The second method is generally considered better by programmers as it ensures the names of your functions won’t clash with anything in your “main” program. To illustrate the problem with the first method, what would happen if you had a
squares.py and a
triangles.py file you were also importing which also had functions called
area()? Python wouldn’t know which one to use. Method 2 solves that problem.
#### File: main.py import circles # Import the circles file, requiring the use of "circles." to access its content r = int(input("What is the radius of your circle?")) answer = circles.area(r) print("The area of your circle is: ",answer) answer = circles.circumference(r) print("The circumference of your circle is: ",answer)
A parameter is the name given to the values we put into the function when we run it. Our previous exercises just had one parameter, radius. What happens if we need more than one? Easy, we just comma separate them.
#### File: cylinders.py PI = 3.1415 def surface_area(radius, height): sa = 2 * PI * radius**2 + 2 * PI * radius * height return sa def volume(radius, height): v = PI * radius ** 2 * height return v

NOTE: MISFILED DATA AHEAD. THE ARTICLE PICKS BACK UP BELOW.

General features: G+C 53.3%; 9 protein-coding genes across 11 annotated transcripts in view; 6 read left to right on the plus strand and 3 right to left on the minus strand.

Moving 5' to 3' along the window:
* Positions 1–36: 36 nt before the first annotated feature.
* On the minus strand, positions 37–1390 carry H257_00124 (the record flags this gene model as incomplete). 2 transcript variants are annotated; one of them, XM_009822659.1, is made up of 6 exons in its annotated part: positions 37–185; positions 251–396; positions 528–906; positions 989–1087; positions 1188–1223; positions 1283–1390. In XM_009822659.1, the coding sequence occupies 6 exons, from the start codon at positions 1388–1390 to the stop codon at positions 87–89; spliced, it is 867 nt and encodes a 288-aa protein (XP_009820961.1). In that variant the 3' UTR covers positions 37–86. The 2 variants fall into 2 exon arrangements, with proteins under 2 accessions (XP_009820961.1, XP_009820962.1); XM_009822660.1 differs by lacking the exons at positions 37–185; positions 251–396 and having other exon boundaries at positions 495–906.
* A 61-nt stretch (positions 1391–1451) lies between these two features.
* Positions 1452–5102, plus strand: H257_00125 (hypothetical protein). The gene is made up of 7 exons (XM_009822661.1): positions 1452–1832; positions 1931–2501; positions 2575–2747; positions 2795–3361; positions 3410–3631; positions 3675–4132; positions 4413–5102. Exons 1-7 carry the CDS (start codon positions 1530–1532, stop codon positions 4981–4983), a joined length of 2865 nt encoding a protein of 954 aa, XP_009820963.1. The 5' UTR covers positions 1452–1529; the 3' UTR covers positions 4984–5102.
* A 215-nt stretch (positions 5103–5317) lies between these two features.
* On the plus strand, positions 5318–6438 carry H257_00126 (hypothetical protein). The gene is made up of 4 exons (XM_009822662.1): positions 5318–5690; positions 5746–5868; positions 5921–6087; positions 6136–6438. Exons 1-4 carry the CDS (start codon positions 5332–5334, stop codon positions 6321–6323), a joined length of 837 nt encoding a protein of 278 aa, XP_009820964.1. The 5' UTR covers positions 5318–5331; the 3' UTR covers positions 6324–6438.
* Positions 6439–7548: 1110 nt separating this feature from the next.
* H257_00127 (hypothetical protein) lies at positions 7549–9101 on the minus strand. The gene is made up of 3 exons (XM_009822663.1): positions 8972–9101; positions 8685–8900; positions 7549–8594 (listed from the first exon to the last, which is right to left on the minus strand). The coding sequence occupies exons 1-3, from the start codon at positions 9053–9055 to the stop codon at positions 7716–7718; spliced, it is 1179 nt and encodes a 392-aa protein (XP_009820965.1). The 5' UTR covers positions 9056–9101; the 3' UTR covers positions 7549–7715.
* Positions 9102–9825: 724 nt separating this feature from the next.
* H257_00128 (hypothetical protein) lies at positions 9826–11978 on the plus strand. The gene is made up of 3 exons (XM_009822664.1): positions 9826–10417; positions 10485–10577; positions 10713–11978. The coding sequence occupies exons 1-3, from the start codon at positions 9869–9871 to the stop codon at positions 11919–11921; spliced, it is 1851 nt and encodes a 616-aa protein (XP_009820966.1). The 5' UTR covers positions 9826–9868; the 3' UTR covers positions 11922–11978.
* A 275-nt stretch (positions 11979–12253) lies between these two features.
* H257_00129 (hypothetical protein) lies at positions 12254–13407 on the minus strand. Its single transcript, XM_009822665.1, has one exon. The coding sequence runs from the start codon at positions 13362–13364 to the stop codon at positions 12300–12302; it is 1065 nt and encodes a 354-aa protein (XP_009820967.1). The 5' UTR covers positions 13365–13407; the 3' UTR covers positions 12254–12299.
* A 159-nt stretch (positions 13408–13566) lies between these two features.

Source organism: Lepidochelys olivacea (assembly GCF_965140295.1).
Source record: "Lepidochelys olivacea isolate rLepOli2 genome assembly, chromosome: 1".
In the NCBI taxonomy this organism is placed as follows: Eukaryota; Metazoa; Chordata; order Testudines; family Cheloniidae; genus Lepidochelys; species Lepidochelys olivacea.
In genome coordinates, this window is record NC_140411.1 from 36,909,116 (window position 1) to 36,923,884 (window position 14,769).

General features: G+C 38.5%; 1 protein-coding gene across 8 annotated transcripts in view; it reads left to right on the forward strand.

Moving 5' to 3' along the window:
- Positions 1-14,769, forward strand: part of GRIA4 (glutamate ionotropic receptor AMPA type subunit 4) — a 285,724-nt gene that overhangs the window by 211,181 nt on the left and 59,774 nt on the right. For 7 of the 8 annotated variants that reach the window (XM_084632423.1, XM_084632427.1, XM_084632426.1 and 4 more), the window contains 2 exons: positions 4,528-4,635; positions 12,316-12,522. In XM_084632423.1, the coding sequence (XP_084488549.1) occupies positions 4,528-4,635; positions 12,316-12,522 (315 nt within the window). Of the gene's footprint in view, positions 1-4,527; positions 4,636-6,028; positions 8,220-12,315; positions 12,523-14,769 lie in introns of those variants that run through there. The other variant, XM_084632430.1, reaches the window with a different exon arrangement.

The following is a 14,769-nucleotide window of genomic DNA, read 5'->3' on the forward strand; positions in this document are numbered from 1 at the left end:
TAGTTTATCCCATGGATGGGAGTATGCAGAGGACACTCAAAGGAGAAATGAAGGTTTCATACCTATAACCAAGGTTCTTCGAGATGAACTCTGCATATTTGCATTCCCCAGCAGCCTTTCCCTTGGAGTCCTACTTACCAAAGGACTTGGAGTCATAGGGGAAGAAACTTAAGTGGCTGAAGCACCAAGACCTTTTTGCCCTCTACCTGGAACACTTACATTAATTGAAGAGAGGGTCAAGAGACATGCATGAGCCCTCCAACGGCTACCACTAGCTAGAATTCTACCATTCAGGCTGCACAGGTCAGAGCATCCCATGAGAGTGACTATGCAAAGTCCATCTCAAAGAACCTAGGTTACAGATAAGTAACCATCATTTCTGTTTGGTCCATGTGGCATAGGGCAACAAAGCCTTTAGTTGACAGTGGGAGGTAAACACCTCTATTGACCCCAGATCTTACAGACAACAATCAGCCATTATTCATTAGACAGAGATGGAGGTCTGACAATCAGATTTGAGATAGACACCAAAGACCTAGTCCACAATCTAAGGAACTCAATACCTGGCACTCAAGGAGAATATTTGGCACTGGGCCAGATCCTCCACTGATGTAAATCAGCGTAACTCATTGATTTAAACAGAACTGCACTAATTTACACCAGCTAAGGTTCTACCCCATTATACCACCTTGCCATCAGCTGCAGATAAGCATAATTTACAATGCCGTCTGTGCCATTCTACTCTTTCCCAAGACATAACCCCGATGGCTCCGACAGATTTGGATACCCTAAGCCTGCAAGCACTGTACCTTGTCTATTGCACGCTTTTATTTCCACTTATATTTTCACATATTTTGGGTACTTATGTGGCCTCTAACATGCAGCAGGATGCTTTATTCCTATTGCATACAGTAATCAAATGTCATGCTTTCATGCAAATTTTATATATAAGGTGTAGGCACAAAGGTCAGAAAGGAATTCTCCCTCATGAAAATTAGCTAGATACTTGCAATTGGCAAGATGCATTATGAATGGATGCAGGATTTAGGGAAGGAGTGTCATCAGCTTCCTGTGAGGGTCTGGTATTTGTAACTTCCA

#### File: main.py import cylinders print("Cylinders calculator") r = int(input("Radius? ")) h = int(input("Height? ")) answer = cylinders.surface_area(r,h) print("Surface area: "+str(answer)) answer = cylinders.volume(r,h) print("Volume: "+str(answer))
What happens if we have so many parameters or functions we can’t remember the order in which they are required? For instance “Was it radius first then height, or height first then radius?”. Putting aside the fact that it’s easy to check and you should have good documentation to refer to… there is also another way: you can name your parameters when passing them in from main. Using the above example, we could change the file
main.py to the following.
import cylinders print("Cylinders calculator") r = int(input("Radius? ")) h = int(input("Height? ")) answer = cylinders.surface_area(height=h, radius=r) print("Surface area: "+str(answer)) answer = cylinders.volume(radius=r, height=h) print("Volume: "+str(answer))
Default and optional parameters
The final important thing to appreciate with functions is that you can decide that some parameters are optional, and work with a default value for them if they aren’t provided. The following example will make family_name an optional parameter.
# Providing a family_name is optional in this example def greetings( given_name, family_name=None ): if family_name: print("Hello "+given_name+" "+family_name) else: print("Hello "+given_name)
# In this example, if family_name is not provided, it will assume you are "Smith" def greetings( given_name, family_name="Smith" ): print("Hello "+given_name+" "+family_name)
In both cases, the following are all valid ways of calling the function from your main file:
greetings("Jane", "Doe") greetings("Jane") greetings( given_name="Jane" ) greetings( given_name="Jane", family_name="Doe" )